Leap put protection for covered call

Discussion in 'Options' started by ausgate, May 17, 2008.

  1. ausgate


    I have been trading options on ASX for a few years, now looking a US trade that is not possible in OZ. Looking for any downsides.
    Purchase CFC @ 4.80, buy jan10 put @ 2.05, sell jun5 call @.42.
    The put should be payed for in 4-5 months leaving 13 months of call selling with no risk to original capital. Appreciate any comments.
  2. 1) The biggest risk is that the stock immediately goes to zero. You'll earn some money on the long-put and the short-call only once. At that point, there won't be any call-option strike prices that have any premium remaining in them.
    2) You're better off not having the put-option. It eats up too many call-option premiums.
    3) Consider doing covered-writes with stocks that do not have the potential for bankruptcy hanging over them.
    4) Give more thought to identifying trending stocks instead of flat-liner stocks. You'll have better potential for bigger capital gains instead of collecting "small" call-option premiums.
  3. MTE


    What's the point of protecting a stock that is priced like an option (only 4.80). So if you want to bet on an up move just buy the stock and be ready to lose the whole 4.80 on it, period.

    If you want fancy strategies then go with a "normal" priced stock.
  4. You're taking on so much risk anyway, you might as well just write naked puts.

    I mean, if you're going to pay $2 for a 5 strike put, then try to pick up the crumbs with covered calls every month, you're in for a rude awakening.

    BAC is buying CFC in the next few months. If it falls through, CFC's going to zero, if it completes, it's going to turn into BAC stock (with the appropriate adjustments to options contracts). Either way you will lose money on your trade. If it goes to zero, there's not going to be any more covered calls you can write at any premium worthwhile. You will exercise your put to close out the position at a loss. If it spikes to the M&A value, your shares get called away, and you are left with a put worth very little.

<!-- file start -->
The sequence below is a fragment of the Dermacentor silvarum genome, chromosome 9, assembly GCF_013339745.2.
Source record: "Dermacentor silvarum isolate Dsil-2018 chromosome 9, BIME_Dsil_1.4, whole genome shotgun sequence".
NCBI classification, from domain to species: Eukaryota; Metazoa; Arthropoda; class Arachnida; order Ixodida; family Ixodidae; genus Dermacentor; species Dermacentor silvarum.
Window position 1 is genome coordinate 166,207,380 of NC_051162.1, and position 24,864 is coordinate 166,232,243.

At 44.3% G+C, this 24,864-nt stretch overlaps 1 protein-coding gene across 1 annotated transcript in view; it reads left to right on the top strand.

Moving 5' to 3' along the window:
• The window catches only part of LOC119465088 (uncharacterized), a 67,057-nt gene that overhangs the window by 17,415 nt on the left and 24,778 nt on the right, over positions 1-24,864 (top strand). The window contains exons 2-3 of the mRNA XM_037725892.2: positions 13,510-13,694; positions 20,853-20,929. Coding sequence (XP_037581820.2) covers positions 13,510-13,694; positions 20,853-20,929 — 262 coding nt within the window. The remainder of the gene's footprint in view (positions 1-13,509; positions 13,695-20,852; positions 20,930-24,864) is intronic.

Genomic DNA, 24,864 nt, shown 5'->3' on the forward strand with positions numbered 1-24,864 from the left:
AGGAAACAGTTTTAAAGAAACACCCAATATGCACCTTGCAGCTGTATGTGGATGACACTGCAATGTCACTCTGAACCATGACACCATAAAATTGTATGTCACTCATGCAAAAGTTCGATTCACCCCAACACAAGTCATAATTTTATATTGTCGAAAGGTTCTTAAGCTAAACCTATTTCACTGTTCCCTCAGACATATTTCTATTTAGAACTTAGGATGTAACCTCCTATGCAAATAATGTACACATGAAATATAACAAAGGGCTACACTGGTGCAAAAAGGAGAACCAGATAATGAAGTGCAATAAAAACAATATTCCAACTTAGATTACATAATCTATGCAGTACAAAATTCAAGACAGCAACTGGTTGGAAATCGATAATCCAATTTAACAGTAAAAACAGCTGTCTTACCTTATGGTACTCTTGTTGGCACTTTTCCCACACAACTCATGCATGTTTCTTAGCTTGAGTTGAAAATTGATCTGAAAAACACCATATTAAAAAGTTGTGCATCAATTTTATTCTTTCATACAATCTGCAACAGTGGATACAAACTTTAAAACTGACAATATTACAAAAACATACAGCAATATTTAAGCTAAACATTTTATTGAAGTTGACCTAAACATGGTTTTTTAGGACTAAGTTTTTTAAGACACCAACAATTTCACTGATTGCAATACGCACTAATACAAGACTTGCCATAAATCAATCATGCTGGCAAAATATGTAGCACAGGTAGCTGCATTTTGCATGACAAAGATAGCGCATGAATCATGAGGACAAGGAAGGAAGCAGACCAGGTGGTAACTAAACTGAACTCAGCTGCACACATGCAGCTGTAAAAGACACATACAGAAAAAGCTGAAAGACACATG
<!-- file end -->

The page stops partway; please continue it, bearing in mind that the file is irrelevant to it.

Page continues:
If you really want to play CFC, you can try doing a merger & options volatility arbitrage.

    My recommendation for that play would be:
    - Short CFC Jan10 5 puts
    - Long BAC Jan10 27.5 puts
    Ratio of 11 CFC contracts <-> 2 BAC contracts
    Net credit per 11 CFC/2 BAC contracts = $1510
    I would add the following hedge to this trade:
    SHORT 11 CFC Jan09 5 call. Net credit = $1408
    LONG 2 BAC Jan09 37.5 call. Net debit = $540

    Notional value of the trade:
    $5500 Countrywide stock

    Possible outcomes:
    - BAC acquires CFC later this year, as anticipated, for $6.59 (current value) of BAC stock.
    Your result: the 11 contracts of CFC Jan10 5 puts gets adjusted so it'll be approximately equal to the 2 BAC contracts you're short. (Profit: $1510) The ACTUAL adjustment will turn the deliverable of each CFC contract into 18 BAC shares and cash in lieu of .22 BAC shares
    The Jan09 5/7.5 call spread gets adjusted to be approximately equivalent to a 27.44 / 37.5 BAC call spread. (Max loss: $1150 if BAC closes above 37.5 on expiration day. Assuming current prices, you'll probably lose $570 if you close it out right away)
    Net profit: $940

    - Deal falls through, CFC goes to zero
    You're on the hook for the CFC 5 puts (Loss: $3990 - residual value of BAC 27.5 puts)
    Your short 5 calls are worthless (Profit: $1408)
    + residual value of BAC 37.5 calls

    Assuming residual values of the long options are half of what you paid for em, Net loss if CFC hits zero is $2022.

    CFC has to be worth over $1.84 for you to not lose if the deal falls through.